Winter 2015

Charrette | Berlin

Collaboration toward city transformation
by Mike Edwards and Katie Dudgeon

Rainer moved with his family to Berlin from Bremen, Germany, in 1996 when offered a job at Bayer Pharmaceuticals. The top-rated music program at University of the Arts Berlin pulled Hannah to the German capital as a performance major; the city captured her heart and she stayed. Alex wandered into Berlin after living homeless for the last five years. Ahmet immigrated as a political refuge. Harold entered Berlin’s start-up scene as a hopeful entrepreneur.

These are not isolated stories but part of a worldwide phenomenon that presents new opportunities for the gospel. There is a massive shift in population to large, influential cities. Most of these cities are driven by worldviews that are far from biblical, and this is redefining the mission field as we know it.

Berlin is one of these global cities—cosmopolitan, raw, youthful, multicultural and shockingly secular. Two-thirds of Berlin’s residents express that God does not exist or is not relevant.1 And the city has been called the atheist capital of Europe.2 In many ways, Berlin is a place where people have forgotten that they have forgotten God.

Desperate times

In the early 2000s, a group of pastors from different church traditions and doctrinal viewpoints were drawn together by the concern that the churches in Berlin were rapidly declining. The “divided city” of the Cold War had resulted in a fragmented church. Humanly speaking, these were desperate times for the church in Berlin.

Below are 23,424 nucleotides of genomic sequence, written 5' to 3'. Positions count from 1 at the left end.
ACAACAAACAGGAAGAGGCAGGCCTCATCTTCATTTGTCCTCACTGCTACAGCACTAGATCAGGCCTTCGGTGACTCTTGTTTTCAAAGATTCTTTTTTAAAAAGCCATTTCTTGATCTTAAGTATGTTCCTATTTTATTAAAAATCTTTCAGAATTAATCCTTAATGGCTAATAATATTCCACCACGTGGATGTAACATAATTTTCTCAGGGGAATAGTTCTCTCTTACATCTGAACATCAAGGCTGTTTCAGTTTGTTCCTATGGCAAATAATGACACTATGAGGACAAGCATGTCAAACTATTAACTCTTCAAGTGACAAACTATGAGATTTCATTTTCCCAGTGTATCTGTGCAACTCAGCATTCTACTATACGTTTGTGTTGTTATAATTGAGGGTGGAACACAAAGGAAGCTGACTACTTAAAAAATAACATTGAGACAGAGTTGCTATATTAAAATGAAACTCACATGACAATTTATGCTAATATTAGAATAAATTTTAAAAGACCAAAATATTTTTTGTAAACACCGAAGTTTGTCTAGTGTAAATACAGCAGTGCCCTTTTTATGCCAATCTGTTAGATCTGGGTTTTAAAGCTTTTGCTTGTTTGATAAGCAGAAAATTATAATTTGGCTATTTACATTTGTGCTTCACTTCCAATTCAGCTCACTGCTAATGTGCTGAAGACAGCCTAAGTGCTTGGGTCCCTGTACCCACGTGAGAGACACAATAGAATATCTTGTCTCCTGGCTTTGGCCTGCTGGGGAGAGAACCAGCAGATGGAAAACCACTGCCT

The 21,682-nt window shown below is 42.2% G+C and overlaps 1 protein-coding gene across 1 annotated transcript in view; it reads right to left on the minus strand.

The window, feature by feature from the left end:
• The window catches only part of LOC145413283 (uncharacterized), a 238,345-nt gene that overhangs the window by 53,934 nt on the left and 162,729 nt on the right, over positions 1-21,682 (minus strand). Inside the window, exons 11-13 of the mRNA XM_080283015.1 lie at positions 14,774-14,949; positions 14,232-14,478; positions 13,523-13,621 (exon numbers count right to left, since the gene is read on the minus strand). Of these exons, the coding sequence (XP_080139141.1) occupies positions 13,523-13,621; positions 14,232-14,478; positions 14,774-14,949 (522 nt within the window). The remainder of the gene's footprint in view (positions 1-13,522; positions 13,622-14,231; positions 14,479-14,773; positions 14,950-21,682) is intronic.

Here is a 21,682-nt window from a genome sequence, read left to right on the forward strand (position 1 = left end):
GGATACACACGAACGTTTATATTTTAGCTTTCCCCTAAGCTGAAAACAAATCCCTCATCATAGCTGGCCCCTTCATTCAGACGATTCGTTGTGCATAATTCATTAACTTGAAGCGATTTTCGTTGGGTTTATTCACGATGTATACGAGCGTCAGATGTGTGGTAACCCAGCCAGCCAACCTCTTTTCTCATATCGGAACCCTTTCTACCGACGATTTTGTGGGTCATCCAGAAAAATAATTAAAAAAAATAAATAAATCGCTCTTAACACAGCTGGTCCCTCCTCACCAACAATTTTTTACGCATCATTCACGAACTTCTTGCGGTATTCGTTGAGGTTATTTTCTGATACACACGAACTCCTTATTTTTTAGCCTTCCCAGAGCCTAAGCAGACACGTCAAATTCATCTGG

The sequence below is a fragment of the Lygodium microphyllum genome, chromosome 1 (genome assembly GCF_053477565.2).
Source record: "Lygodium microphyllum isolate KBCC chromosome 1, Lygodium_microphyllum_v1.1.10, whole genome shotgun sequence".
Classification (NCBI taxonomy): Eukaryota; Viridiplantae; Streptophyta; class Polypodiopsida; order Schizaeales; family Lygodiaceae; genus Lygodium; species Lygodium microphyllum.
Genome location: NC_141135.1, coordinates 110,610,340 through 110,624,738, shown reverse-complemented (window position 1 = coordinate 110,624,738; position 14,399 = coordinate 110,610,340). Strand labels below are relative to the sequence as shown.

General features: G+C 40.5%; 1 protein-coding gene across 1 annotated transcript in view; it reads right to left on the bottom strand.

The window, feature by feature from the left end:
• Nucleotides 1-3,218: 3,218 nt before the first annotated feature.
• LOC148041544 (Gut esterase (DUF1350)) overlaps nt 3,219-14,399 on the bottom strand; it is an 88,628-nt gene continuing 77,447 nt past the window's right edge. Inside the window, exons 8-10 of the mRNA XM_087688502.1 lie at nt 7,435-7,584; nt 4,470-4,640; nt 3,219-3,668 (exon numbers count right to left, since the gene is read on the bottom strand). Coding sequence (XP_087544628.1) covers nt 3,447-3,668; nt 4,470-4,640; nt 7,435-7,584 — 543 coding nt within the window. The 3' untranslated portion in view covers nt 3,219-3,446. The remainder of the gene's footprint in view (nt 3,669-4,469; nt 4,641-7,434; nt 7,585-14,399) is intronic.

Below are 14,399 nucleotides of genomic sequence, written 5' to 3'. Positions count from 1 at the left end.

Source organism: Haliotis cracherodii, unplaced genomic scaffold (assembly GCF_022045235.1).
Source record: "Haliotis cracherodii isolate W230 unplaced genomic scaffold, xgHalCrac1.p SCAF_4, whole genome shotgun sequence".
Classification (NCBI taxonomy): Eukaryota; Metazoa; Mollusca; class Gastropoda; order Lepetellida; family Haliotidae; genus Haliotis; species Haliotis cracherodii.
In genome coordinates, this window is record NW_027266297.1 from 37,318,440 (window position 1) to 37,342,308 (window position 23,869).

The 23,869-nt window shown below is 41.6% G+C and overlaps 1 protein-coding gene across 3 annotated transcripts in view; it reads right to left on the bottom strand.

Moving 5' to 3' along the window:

As time passed, this diverse group shared a sense that praying together needed to move to acting together. What emerged was a specific attitude toward collaboration. Over 10 years, they developed a culture of working together across various Christian traditions in hopes of seeing a city transformed by the gospel. Still, what Berlin needed was more workers. Yet the prayer was not simply for more workers, but for more workers who value working together.

Charrette | Berlin mobilizes people toward reaching the unreached, unengaged or unnoticed.

When EFCA ReachGlobal came to Berlin in 2007, we asked what role we could play to multiply the church. We were not concerned with building up our brand but building the Kingdom of God. It became clear that we needed to come alongside the collaborative effort already in motion, rather than create our own independent or competing initiatives. This way of thinking required a new way of communicating—and Charrette | Berlin3 was birthed.

Launched in 2014, this dynamic community of Christians is committed to reaching those who do not have any concept of God or faith, and to seeing Berlin transformed. It is more than a network and extends far beyond EFCA ReachGlobal. Charrette | Berlin mobilizes people toward reaching the unreached, unengaged or unnoticed with the gospel.

Offering glimmers of hope